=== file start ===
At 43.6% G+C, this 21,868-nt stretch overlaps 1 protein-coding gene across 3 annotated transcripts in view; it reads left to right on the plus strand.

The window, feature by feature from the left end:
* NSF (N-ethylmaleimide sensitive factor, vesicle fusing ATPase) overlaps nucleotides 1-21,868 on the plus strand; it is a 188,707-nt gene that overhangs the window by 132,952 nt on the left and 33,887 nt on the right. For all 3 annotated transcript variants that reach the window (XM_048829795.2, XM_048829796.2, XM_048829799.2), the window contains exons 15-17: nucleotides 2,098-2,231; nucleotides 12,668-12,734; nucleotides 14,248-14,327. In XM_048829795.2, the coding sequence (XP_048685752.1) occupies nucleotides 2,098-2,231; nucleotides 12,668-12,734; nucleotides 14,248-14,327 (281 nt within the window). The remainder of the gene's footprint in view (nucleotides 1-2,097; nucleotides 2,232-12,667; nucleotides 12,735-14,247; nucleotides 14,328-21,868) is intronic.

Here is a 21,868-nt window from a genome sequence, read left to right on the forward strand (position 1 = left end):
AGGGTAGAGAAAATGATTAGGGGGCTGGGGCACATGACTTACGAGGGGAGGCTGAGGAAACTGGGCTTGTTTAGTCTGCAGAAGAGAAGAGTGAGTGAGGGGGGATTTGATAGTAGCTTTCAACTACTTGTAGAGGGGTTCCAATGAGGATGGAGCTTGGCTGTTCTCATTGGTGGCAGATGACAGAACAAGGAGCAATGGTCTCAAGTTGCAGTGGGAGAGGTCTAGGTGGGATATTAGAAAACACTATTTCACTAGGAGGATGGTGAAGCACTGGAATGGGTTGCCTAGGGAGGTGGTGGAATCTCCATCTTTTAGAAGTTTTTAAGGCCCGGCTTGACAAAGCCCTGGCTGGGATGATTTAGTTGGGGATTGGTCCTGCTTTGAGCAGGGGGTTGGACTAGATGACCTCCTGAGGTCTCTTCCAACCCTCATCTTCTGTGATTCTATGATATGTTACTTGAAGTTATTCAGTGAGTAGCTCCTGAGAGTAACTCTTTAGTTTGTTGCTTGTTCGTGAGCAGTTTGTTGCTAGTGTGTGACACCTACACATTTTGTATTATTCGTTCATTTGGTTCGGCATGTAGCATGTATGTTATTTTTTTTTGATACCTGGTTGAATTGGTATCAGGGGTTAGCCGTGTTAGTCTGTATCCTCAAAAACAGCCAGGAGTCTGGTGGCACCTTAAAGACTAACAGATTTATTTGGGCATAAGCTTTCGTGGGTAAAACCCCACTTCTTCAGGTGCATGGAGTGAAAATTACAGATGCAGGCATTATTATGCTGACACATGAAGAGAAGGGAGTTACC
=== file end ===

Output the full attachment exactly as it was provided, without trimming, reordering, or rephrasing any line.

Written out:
At 43.6% G+C, this 21,868-nt stretch overlaps 1 protein-coding gene across 3 annotated transcripts in view; it reads left to right on the plus strand.

The window, feature by feature from the left end:
* NSF (N-ethylmaleimide sensitive factor, vesicle fusing ATPase) overlaps nucleotides 1-21,868 on the plus strand; it is a 188,707-nt gene that overhangs the window by 132,952 nt on the left and 33,887 nt on the right. For all 3 annotated transcript variants that reach the window (XM_048829795.2, XM_048829796.2, XM_048829799.2), the window contains exons 15-17: nucleotides 2,098-2,231; nucleotides 12,668-12,734; nucleotides 14,248-14,327. In XM_048829795.2, the coding sequence (XP_048685752.1) occupies nucleotides 2,098-2,231; nucleotides 12,668-12,734; nucleotides 14,248-14,327 (281 nt within the window). The remainder of the gene's footprint in view (nucleotides 1-2,097; nucleotides 2,232-12,667; nucleotides 12,735-14,247; nucleotides 14,328-21,868) is intronic.

Here is a 21,868-nt window from a genome sequence, read left to right on the forward strand (position 1 = left end):
AGGGTAGAGAAAATGATTAGGGGGCTGGGGCACATGACTTACGAGGGGAGGCTGAGGAAACTGGGCTTGTTTAGTCTGCAGAAGAGAAGAGTGAGTGAGGGGGGATTTGATAGTAGCTTTCAACTACTTGTAGAGGGGTTCCAATGAGGATGGAGCTTGGCTGTTCTCATTGGTGGCAGATGACAGAACAAGGAGCAATGGTCTCAAGTTGCAGTGGGAGAGGTCTAGGTGGGATATTAGAAAACACTATTTCACTAGGAGGATGGTGAAGCACTGGAATGGGTTGCCTAGGGAGGTGGTGGAATCTCCATCTTTTAGAAGTTTTTAAGGCCCGGCTTGACAAAGCCCTGGCTGGGATGATTTAGTTGGGGATTGGTCCTGCTTTGAGCAGGGGGTTGGACTAGATGACCTCCTGAGGTCTCTTCCAACCCTCATCTTCTGTGATTCTATGATATGTTACTTGAAGTTATTCAGTGAGTAGCTCCTGAGAGTAACTCTTTAGTTTGTTGCTTGTTCGTGAGCAGTTTGTTGCTAGTGTGTGACACCTACACATTTTGTATTATTCGTTCATTTGGTTCGGCATGTAGCATGTATGTTATTTTTTTTTGATACCTGGTTGAATTGGTATCAGGGGTTAGCCGTGTTAGTCTGTATCCTCAAAAACAGCCAGGAGTCTGGTGGCACCTTAAAGACTAACAGATTTATTTGGGCATAAGCTTTCGTGGGTAAAACCCCACTTCTTCAGGTGCATGGAGTGAAAATTACAGATGCAGGCATTATTATGCTGACACATGAAGAGAAGGGAGTTACC